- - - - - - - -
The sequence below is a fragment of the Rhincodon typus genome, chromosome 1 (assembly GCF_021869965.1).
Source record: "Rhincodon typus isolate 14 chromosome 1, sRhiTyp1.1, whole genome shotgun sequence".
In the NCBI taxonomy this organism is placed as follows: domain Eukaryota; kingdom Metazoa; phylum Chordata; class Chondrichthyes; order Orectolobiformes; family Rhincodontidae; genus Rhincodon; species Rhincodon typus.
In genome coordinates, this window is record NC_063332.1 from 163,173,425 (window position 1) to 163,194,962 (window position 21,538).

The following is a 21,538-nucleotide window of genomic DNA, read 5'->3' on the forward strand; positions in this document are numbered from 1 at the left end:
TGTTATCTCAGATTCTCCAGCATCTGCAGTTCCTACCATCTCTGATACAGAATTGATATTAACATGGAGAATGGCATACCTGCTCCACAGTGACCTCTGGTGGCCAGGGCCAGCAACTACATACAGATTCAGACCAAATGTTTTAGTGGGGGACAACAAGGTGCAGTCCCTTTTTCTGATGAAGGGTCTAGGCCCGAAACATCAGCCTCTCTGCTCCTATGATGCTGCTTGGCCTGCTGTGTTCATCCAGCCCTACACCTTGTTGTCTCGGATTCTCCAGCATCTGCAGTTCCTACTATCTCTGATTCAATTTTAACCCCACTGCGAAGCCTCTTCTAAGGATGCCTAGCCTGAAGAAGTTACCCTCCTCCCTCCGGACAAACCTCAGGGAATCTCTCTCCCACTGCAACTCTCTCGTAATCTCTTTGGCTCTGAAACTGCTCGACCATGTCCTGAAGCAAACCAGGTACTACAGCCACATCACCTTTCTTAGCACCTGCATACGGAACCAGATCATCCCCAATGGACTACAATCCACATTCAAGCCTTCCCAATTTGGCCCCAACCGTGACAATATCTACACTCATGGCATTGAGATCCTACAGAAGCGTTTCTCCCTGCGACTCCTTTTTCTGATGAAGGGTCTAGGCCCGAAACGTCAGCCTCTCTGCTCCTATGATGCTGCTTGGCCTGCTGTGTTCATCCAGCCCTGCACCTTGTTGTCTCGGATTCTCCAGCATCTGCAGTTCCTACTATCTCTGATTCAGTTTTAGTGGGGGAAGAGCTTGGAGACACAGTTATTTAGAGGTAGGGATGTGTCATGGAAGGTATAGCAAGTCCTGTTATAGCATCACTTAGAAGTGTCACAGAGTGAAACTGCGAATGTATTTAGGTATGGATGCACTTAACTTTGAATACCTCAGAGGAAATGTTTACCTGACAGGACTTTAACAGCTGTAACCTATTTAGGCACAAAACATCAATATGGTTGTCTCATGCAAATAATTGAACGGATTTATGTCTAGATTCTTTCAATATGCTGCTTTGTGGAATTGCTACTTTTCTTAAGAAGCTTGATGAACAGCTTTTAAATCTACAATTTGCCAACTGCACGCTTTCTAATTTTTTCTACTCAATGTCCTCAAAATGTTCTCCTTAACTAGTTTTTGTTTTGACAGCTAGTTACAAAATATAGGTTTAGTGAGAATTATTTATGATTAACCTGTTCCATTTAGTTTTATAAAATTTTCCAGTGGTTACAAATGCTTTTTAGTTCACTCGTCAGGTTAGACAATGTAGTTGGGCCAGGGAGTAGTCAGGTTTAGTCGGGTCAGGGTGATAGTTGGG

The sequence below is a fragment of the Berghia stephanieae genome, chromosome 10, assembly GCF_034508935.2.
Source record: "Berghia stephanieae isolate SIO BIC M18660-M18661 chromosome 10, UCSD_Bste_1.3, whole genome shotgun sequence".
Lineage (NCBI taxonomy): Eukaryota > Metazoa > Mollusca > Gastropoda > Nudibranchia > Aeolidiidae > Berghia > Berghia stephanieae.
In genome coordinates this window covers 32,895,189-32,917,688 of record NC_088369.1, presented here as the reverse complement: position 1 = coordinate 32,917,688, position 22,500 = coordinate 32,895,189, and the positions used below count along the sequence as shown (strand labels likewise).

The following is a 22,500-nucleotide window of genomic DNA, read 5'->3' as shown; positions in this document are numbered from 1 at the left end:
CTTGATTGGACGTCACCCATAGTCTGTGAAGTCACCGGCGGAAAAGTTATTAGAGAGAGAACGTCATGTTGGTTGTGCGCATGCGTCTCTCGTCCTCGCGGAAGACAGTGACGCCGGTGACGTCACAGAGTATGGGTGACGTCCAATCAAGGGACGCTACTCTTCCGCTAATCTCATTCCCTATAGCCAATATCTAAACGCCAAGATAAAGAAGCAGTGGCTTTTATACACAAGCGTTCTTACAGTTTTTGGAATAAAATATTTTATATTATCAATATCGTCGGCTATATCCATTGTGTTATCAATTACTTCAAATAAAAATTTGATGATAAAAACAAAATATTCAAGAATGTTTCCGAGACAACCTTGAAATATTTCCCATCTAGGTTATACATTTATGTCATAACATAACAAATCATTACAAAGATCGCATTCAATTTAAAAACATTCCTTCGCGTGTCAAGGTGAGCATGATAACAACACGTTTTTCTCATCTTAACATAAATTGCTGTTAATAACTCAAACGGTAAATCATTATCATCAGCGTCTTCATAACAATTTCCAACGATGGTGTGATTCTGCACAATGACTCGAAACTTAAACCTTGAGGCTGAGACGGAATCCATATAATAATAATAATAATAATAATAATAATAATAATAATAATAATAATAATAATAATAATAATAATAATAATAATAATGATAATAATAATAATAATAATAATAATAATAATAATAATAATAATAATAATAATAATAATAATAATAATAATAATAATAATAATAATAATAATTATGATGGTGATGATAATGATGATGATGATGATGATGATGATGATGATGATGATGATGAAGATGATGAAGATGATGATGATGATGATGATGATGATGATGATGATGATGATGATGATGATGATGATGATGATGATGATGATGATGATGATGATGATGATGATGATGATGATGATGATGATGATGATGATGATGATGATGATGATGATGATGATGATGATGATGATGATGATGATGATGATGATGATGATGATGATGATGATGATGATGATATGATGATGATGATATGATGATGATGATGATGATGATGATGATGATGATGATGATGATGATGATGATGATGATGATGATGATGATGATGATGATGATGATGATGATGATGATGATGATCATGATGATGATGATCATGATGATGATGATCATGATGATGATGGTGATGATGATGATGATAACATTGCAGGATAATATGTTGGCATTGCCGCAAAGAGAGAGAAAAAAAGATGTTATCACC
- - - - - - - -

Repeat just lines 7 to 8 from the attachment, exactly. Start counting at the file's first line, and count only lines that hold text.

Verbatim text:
The sequence below is a fragment of the Berghia stephanieae genome, chromosome 10, assembly GCF_034508935.2.
Source record: "Berghia stephanieae isolate SIO BIC M18660-M18661 chromosome 10, UCSD_Bste_1.3, whole genome shotgun sequence".